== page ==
On March 24th I want to start talking about a composer’s intent – how a writer’s vision is carried forward and realized. This will be the first in more than a few installments of this broad topic – we’re doing more than analyzing the music, we’ll be trying to “decode” it. Even improvised “free” jazz can have strict form and recognizable intent.

We’ll look at three contrasting works: “Black, Brown and Beige” by Duke Ellington, “Pharaoh’s Dance” by Joe Zawinul from Miles Davis’ Bitches Brew, and “A Love Supreme” by John Coltrane. Despite their obvious stylistic differences, these three works share an evolved sense of “composed” performance. Duke, Miles and Coltrane were composers and instrumentalists. They all played like writers and wrote like players. How does being a player affect one’s intent in composing? Let’s see if we can decode some of these great recordings’ magic.

The premiere 1943 Carnegie Hall Concert of “Black, Brown and Beige” was just the beginning. The piece has been chopped up, reworked, rerecorded and orchestrated, both by Duke himself and others. We’ll check out the original, and compare it to an interesting and evocative symphonic treatment of the work by the late conductor Maurice Peress with the Buffalo Phil. We’ll hear how both versions really lean on the players to make the magic happen – the score is just a point of departure.

Miles was playing and composing, calling the shots, and even arranging and “recomposing” others’ original tunes when he recorded the seminal Bitches Brew in 1968. A lot of it sounds like free blowing, but there is definite structure and intent.

Trane’s 1965 masterpiece “A Love Supreme”, well, what can I say…

 

 

Then after a short break I’ll bring to the stage our guest speaker, guitar virtuoso and Emmy-nominated composer Mr. Grant Geissman. Grant has had a long and prolific career, and we’re going to hear all about it. Let’s try and decode him while we’re at it!

 

You’re definitely going to get your money’s worth on Saturday. And there will be free food and … oh yes, coffee. See you there. Scott

Cover charge: $15 includes continental breakfast

Purchase tickets in advance on Eventbright or at the door.
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Vitello’s E-Spot Lounge – 4349 Tujunga Ave Studio City, CA 91604

About Grant Geissman

Grant Geissman

Grant Geissman is a guitarist and composer with fourteen albums released under his own name, the latest being the jazz trilogy of Say That!, Cool Man Cool, and BOP! BANG! BOOM!, for which he wrote and arranged all of the songs (Futurism Records). Geissman also co-wrote the music for all twelve seasons of the hit CBS-TV series Two and a Half Men and all six seasons of Mike & Molly. He was nominated for an Emmy Award in 2004 for co-writing the Two and a Half Men theme (“Men, men, men, men, manly men”). His other TV credits include playing the Django Reinhart-style acoustic guitar solo on the theme of the hit sitcom Monk.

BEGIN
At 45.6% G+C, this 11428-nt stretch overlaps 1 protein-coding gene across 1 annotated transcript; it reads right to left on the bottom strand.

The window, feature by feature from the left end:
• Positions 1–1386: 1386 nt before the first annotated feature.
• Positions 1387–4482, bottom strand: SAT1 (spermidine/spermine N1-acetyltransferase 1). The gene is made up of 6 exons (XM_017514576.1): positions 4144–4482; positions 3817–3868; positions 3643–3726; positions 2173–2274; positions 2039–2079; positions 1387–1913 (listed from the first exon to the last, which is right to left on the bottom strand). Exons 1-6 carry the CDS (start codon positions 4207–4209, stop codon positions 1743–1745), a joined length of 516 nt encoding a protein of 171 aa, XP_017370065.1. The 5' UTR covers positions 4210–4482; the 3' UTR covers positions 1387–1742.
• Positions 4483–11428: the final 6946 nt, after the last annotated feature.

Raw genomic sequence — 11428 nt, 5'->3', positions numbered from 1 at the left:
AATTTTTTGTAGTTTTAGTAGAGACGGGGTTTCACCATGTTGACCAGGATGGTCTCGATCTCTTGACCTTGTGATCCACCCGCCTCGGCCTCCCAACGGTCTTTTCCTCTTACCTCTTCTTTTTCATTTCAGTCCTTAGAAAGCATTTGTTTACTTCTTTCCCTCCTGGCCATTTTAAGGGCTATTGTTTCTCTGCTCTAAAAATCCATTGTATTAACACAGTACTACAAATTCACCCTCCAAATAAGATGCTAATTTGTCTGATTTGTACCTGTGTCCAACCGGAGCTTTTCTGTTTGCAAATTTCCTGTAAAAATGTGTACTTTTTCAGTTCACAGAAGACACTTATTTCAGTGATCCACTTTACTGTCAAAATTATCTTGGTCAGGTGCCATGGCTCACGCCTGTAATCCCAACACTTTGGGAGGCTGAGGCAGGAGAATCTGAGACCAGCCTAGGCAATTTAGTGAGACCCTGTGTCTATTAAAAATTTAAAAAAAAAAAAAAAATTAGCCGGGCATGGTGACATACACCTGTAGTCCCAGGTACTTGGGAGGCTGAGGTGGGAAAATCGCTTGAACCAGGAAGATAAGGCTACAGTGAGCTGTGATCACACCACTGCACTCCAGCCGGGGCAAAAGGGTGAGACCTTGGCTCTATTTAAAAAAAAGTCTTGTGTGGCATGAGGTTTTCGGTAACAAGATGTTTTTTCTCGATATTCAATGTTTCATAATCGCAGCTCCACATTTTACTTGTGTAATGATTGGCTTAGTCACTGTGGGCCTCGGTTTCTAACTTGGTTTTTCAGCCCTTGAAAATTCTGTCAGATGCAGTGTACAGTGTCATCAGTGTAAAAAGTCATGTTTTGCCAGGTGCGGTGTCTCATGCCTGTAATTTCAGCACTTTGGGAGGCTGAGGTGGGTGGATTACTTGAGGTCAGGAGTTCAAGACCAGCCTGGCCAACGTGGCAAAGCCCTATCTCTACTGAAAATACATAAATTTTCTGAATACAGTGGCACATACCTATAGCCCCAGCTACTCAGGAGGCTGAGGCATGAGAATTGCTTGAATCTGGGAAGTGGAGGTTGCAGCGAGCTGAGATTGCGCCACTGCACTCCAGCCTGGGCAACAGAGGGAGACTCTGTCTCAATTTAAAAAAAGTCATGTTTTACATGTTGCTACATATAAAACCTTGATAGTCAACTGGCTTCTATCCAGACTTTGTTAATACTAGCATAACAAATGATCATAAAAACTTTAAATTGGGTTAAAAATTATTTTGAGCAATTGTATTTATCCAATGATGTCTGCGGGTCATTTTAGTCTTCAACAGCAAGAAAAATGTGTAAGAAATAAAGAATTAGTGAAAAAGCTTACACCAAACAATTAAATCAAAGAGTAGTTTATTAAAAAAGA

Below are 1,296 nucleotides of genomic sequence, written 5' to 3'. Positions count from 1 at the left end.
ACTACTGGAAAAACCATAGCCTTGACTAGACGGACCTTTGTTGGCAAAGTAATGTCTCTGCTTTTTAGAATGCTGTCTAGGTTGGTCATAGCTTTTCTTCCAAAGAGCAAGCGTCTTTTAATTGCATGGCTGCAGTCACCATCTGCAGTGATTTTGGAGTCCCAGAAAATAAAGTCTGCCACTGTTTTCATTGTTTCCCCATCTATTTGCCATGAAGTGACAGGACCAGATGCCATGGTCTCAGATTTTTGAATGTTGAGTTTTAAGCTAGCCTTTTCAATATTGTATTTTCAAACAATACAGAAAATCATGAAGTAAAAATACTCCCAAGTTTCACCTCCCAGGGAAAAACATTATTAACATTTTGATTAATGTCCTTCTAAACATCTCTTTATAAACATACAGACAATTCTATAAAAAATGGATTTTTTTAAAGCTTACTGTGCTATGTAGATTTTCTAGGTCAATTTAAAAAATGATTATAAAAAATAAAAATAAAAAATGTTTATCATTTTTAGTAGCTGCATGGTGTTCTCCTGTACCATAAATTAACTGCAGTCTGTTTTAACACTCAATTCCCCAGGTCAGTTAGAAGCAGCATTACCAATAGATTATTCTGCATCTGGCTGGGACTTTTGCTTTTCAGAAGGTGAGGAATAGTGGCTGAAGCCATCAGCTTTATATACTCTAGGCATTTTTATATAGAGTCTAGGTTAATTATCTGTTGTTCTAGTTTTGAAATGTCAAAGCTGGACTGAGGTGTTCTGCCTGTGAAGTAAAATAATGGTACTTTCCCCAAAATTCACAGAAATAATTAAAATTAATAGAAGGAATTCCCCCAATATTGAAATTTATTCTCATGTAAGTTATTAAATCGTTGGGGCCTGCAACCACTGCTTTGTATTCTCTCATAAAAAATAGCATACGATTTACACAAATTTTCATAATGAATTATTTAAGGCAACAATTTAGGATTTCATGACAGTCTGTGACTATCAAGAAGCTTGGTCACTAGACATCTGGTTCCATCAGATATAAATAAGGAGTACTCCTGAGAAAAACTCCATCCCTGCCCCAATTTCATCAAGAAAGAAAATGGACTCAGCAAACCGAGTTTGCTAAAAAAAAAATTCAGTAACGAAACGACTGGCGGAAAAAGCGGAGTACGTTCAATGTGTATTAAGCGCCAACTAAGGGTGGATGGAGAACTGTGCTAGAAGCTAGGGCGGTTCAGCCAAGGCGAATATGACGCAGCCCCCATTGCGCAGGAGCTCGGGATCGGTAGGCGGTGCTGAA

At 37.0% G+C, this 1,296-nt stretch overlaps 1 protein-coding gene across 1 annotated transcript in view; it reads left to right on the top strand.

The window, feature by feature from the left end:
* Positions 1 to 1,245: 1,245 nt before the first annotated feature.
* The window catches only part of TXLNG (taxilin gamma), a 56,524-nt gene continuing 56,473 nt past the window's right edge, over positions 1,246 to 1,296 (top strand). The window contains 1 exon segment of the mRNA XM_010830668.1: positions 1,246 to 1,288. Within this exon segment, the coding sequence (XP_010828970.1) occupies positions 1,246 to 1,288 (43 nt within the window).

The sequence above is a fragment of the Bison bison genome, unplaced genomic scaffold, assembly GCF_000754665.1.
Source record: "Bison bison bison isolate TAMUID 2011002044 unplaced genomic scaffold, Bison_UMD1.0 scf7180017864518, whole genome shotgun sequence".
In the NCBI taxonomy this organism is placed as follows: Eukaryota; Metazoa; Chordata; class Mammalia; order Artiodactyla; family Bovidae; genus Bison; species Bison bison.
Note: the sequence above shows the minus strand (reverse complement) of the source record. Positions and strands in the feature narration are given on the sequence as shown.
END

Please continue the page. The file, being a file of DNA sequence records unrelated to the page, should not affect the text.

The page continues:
Geissman recorded the now-iconic electric guitar solo on Chuck Mangione’s 1978 mega-hit “Feels So Good.” Over the years, the versatile guitarist has recorded with such artists as Burt Bacharach, Inara George, Joanna Newsom, Lorraine Feather, Julio Iglesias, Quincy Jones, Gordon Goodwin’s Big Phat Band, David Benoit, Van Dyke Parks, and Ringo Starr.

Ellington Study Group

8/25/17 Quantum Meter and Tim Davies

On the 25th I’ll open up the topic of meter and time in jazz composition. We’ll talk about how a composer can engage meter, ways to work within a grid of time, or to work expressively against it. We’ll get into techniques like plastic meter, hemiola and cross-rhythms, tuplets and more. I’ve got musical examples cued up from all eras of large ensemble jazz…perhaps time and meter in jazz music is a bit like quantum physics…flexible, dependent upon your point of view…there are a lot of ways we can go with this, let’s see where it takes us!

Then after a short break I’ll bring to the stage the world-renowned composer, orchestrator, educator and conductor Tim Davies. I know Tim as a prolific and inspiring jazz composer and educator, but he also has done tremendous work in the studio and on the stage, including hundreds of credits in TV, film, symphonic music, as well as arranging for pop artists. And BTW, he’s a great drummer. We will have scores and musical examples posted online for viewing in class, as well as full projection and sound system. Check out Tim’s full bio below, and I’ll see you there! Scott

TICKETS AVAILABLE AT EVENTBRITE AND AT THE DOOR

Tim Davies is one of the busiest conductors and orchestrators in Hollywood. His film and TV credits include La La Land, Trolls, Miss Peregrine’s Home for Peculiar Children, Minions, Ant-Man, Empire, CHiPs and Frozen. He is the most prolific orchestrator and conductor in the world of video games having worked on the God of War,Infamous and Batman: Arkham series.